A week after Dollar Tree released an upbeat earnings report fueled by a 1.7% same store sales jump and a nearly $90 million net income increase, rival Dollar General illustrated that joy is not universal throughout the discount sector.
In its Q3 earnings release, the discount retailer reported:
Same-store sales decreases of 0.1%, well below initial Wall Street estimates of a 0.8% boost;
Net sales increases of 5.0%;
A net income decrease, from $253 million to $235 million; and
Full-year earnings expected to come in at the “low end” of the initial 10% to 15% growth forecast range.
While Dollar General reported a decline in traffic, it did see an increase in average transaction amount. However, sales per square foot have continued their downward spiral, with the retailer experiencing a 1.6% year-over-year dip one quarter after seeing a 0.5% decline.
Todd Vasos, CEO of Dollar General, attributed the sales decrease to falling food prices and changes to SNAP food stamp program benefits, which will cut benefits in as many as 22 states by the end of 2016.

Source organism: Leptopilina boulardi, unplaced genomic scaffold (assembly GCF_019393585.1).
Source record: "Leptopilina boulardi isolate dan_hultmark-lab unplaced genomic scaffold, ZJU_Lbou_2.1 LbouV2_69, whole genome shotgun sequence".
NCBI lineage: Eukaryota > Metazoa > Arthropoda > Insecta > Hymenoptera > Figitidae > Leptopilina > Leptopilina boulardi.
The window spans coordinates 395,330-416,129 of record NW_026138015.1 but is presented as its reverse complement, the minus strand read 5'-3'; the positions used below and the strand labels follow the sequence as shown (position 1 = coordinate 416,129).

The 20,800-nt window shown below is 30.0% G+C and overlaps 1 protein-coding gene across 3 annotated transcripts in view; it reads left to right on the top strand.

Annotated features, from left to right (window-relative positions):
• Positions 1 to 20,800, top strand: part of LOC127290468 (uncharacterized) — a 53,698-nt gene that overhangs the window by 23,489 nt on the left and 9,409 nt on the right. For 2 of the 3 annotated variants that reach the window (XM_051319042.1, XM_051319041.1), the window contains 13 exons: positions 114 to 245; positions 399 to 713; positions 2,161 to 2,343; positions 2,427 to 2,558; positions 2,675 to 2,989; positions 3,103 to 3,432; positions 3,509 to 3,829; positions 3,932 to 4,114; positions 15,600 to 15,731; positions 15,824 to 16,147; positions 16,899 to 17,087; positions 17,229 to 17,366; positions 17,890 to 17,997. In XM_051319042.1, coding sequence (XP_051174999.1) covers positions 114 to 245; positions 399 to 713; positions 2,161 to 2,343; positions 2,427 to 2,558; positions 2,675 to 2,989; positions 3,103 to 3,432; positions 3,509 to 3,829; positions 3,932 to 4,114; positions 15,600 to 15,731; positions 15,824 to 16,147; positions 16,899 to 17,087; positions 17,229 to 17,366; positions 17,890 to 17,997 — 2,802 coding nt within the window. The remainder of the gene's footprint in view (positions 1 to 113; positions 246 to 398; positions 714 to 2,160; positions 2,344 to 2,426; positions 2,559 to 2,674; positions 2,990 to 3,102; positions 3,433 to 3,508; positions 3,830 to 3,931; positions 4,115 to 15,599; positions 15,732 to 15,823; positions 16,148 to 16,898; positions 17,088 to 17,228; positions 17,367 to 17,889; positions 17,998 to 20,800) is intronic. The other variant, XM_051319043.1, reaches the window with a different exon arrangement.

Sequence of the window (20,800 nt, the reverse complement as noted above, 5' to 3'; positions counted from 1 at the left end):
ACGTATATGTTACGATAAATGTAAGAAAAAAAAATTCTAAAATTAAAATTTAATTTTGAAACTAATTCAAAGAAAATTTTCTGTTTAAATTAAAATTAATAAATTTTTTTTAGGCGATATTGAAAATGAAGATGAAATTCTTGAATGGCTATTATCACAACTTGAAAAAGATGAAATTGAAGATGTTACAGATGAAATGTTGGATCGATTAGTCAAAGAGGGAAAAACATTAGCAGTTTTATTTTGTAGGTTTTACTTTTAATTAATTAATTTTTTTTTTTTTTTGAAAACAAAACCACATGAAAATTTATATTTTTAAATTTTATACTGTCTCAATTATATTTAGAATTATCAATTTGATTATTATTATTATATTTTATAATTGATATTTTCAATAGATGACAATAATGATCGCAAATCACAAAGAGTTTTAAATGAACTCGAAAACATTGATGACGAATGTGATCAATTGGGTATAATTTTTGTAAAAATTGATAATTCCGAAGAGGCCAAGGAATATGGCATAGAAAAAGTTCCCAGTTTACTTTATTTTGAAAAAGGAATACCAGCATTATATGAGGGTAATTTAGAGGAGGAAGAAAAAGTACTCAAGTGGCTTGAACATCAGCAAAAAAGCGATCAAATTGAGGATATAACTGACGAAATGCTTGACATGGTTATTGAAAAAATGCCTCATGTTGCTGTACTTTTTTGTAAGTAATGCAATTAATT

“The cuts in SNAP benefits have affected 56% of our store base — so we have started to lower prices as our consumers need us right now,” Vasos told analysts on a conference call. He indicated that comparable sales in many of the southern states affected were reduced by about one percentage point due to the cuts.
Dollar General also has reduced prices on approximately 450 items in 17% of its 13,000+ stores in Q3, in a move to counter Walmart’s aggressive discount pricing. These markdowns haven’t worked to Dollar General’s advantage, however, with gross profit margins falling slightly from 30.3% a year ago to 29.8%. When it comes down to it, promotions and inventory clearing efforts simply aren’t driving the traffic into Dollar General stores.
But with rival Dollar Tree still finding success even as it wades through the same issues, Dollar General is going to need to prioritize store productivity and focus on its products if it wants to find its groove again in 2017.
Despite the disheartening results and poor sales per square foot, Dollar General still expects to increase store square footage growth by 7.5% next year, with the opening of approximately 1,000 new stores by February 2018, in addition to remodeling or relocating 900 stores.